I am trying to prove the following:

"A non-positively curved cube complex $X$ that admits a local isometric embedding (that maps cubes to cubes) into the Salvetti complex of some right-angled Artin group is special."

By "special" we mean that hyperplanes are embedded and 2-sided and that they do not self-osculate or inter-osculate (hopefully, this is the usual definition).

I think that one might show that the Salvetti complex itself is special and then that the condition of $X$ being locally isometrically embedded pulls back the "specialness" property on $X$, but I cannot see how this last part should be done, and I would be glad to receive any hint.


The key point to notice is that a combinatorial map $f: X \to Y$ sends two edges dual to the same hyperplane either to a single edge or to two edges dual to the same hyperplane. Thus, if $f$ is moreover locally injective and if $e_1,e_2$ are two edges with a common endpoint and dual to the same hyperplane, then $f(e_1)$ and $f(e_2)$ are two distinct edges of $Y$ dual to the same hyperplane. As a consequence, $f$ sends self-intersecting hyperplanes to self-intersecting hyperplanes. The same argument essentially holds for the other pathological configurations of hyperplanes.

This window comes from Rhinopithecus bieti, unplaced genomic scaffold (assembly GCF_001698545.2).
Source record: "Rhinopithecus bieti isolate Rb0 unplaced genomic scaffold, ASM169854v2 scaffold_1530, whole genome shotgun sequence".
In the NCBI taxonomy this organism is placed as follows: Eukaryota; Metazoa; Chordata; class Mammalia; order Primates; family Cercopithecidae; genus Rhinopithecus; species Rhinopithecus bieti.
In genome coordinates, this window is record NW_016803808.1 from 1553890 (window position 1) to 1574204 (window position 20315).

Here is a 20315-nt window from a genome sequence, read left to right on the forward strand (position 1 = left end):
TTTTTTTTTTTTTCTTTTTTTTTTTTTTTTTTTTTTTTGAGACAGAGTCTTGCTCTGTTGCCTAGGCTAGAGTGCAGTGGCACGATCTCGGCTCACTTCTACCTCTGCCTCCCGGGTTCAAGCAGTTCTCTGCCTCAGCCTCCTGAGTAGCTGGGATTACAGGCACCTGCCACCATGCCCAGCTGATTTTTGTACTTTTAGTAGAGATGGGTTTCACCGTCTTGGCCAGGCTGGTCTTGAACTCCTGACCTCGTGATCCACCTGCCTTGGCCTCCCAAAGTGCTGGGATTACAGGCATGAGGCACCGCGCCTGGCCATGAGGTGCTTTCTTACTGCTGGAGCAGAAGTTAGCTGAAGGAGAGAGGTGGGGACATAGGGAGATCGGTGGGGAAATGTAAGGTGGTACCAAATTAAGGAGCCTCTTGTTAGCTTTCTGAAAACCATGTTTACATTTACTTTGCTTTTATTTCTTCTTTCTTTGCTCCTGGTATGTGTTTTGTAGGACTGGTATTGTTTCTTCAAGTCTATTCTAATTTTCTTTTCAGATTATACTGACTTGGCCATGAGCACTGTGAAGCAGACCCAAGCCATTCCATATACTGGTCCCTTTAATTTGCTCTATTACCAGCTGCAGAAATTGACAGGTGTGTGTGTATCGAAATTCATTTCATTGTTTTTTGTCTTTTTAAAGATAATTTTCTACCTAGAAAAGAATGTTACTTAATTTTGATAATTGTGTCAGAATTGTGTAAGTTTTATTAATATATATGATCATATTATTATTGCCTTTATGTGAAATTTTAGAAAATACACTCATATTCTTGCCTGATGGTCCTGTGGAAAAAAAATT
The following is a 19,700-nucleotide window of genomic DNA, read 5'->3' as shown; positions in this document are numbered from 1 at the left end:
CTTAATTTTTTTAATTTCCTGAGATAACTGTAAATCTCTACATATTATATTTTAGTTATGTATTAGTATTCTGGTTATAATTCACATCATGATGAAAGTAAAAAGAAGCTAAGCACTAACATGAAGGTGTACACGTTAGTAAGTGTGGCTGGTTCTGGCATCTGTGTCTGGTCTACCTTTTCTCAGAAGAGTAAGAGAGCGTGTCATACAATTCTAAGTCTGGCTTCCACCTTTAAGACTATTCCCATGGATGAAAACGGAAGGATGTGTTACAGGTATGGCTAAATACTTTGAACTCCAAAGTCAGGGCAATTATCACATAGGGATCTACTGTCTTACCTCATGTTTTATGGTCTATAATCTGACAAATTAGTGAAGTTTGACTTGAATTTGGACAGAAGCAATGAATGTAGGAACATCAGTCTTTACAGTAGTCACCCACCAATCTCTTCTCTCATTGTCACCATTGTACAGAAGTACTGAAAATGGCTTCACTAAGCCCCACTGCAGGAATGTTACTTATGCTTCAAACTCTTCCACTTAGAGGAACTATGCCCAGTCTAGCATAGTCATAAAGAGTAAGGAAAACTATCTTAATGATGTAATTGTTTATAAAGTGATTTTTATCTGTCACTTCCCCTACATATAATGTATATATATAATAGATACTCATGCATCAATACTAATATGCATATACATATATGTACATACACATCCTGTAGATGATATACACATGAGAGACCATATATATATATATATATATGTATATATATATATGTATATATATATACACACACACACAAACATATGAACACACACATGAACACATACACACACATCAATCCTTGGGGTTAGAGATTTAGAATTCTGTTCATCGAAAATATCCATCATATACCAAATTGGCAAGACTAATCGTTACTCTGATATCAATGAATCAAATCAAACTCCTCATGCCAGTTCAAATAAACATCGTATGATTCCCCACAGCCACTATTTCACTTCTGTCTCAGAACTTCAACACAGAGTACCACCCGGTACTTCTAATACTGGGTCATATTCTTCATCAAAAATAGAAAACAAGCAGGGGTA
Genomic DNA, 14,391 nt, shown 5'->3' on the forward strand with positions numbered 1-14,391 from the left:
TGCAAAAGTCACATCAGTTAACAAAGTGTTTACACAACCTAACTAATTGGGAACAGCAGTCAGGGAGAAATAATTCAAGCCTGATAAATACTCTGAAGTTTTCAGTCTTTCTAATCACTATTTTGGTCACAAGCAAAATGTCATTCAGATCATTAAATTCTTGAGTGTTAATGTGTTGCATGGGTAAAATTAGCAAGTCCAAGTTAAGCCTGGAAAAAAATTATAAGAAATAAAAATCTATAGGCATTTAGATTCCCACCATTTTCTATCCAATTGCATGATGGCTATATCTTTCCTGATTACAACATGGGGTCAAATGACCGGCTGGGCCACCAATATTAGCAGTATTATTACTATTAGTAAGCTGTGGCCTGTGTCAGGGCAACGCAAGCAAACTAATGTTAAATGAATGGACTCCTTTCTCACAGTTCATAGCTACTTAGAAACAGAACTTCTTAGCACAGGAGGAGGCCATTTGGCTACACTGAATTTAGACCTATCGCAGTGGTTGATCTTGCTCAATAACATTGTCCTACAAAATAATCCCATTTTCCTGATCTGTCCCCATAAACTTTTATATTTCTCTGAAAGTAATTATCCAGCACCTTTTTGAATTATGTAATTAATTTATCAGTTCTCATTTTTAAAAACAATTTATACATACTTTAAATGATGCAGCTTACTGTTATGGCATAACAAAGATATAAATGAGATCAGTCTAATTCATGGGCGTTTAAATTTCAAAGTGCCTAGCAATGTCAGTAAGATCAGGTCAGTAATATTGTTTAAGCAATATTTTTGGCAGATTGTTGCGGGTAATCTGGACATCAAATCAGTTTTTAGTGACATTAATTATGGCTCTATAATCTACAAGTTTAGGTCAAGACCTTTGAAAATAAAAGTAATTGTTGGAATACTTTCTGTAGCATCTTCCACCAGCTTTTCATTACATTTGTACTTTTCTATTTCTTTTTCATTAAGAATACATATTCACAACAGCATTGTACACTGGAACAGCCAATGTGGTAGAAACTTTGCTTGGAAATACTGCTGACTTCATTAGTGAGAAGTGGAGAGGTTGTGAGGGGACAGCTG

• $\begingroup$ How do I see that such a map $f$ maps the edges the way you described it? $\endgroup$ – noctusraid Aug 4 '16 at 15:17
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    $\begingroup$ A local isometry is locally injective, so it sends a square to a square. A fortiori, two edges which are opposite sides of some square are sent to two edges which are opposite sides of some square as well. Now, because two edges are dual to the same hyperplane iff there exists a sequence of edges between them such that any two successive edges are opposite sides of some square, you should be able to conclude. $\endgroup$ – Seirios Aug 5 '16 at 5:46
  • $\begingroup$ Yes I forgot about the "square to square", now it makes perfectly sense to me, thanks! $\endgroup$ – noctusraid Aug 5 '16 at 6:58

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